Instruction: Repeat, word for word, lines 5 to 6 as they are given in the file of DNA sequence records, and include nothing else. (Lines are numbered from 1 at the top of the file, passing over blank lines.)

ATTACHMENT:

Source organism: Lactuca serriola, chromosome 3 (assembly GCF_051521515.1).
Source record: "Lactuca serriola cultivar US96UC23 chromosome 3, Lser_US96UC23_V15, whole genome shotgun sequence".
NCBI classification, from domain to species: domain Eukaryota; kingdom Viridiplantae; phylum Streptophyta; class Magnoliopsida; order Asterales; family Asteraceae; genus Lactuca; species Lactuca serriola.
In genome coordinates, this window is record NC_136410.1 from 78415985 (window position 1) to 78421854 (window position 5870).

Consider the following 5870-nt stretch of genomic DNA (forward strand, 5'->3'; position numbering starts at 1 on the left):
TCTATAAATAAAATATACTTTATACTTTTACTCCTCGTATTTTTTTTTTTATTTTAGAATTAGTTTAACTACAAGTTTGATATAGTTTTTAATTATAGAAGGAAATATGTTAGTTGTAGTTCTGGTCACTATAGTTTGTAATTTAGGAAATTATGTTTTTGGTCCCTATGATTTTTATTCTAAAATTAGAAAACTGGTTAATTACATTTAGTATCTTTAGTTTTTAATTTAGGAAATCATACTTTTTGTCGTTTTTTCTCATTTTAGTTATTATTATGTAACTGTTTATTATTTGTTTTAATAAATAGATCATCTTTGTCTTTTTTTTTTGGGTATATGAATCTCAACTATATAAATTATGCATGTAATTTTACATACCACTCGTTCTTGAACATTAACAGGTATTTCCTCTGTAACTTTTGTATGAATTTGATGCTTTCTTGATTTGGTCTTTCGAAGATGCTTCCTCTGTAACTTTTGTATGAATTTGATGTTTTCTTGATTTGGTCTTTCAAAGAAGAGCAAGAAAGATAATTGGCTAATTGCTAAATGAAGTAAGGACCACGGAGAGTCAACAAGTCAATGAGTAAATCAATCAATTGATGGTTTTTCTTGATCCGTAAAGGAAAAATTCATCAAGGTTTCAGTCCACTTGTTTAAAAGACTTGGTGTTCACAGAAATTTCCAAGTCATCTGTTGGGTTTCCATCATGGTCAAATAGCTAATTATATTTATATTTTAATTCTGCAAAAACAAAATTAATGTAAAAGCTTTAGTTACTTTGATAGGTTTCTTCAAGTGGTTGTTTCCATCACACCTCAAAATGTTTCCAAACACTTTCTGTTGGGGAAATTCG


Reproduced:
Consider the following 5870-nt stretch of genomic DNA (forward strand, 5'->3'; position numbering starts at 1 on the left):
TCTATAAATAAAATATACTTTATACTTTTACTCCTCGTATTTTTTTTTTTATTTTAGAATTAGTTTAACTACAAGTTTGATATAGTTTTTAATTATAGAAGGAAATATGTTAGTTGTAGTTCTGGTCACTATAGTTTGTAATTTAGGAAATTATGTTTTTGGTCCCTATGATTTTTATTCTAAAATTAGAAAACTGGTTAATTACATTTAGTATCTTTAGTTTTTAATTTAGGAAATCATACTTTTTGTCGTTTTTTCTCATTTTAGTTATTATTATGTAACTGTTTATTATTTGTTTTAATAAATAGATCATCTTTGTCTTTTTTTTTTGGGTATATGAATCTCAACTATATAAATTATGCATGTAATTTTACATACCACTCGTTCTTGAACATTAACAGGTATTTCCTCTGTAACTTTTGTATGAATTTGATGCTTTCTTGATTTGGTCTTTCGAAGATGCTTCCTCTGTAACTTTTGTATGAATTTGATGTTTTCTTGATTTGGTCTTTCAAAGAAGAGCAAGAAAGATAATTGGCTAATTGCTAAATGAAGTAAGGACCACGGAGAGTCAACAAGTCAATGAGTAAATCAATCAATTGATGGTTTTTCTTGATCCGTAAAGGAAAAATTCATCAAGGTTTCAGTCCACTTGTTTAAAAGACTTGGTGTTCACAGAAATTTCCAAGTCATCTGTTGGGTTTCCATCATGGTCAAATAGCTAATTATATTTATATTTTAATTCTGCAAAAACAAAATTAATGTAAAAGCTTTAGTTACTTTGATAGGTTTCTTCAAGTGGTTGTTTCCATCACACCTCAAAATGTTTCCAAACACTTTCTGTTGGGGAAATTCG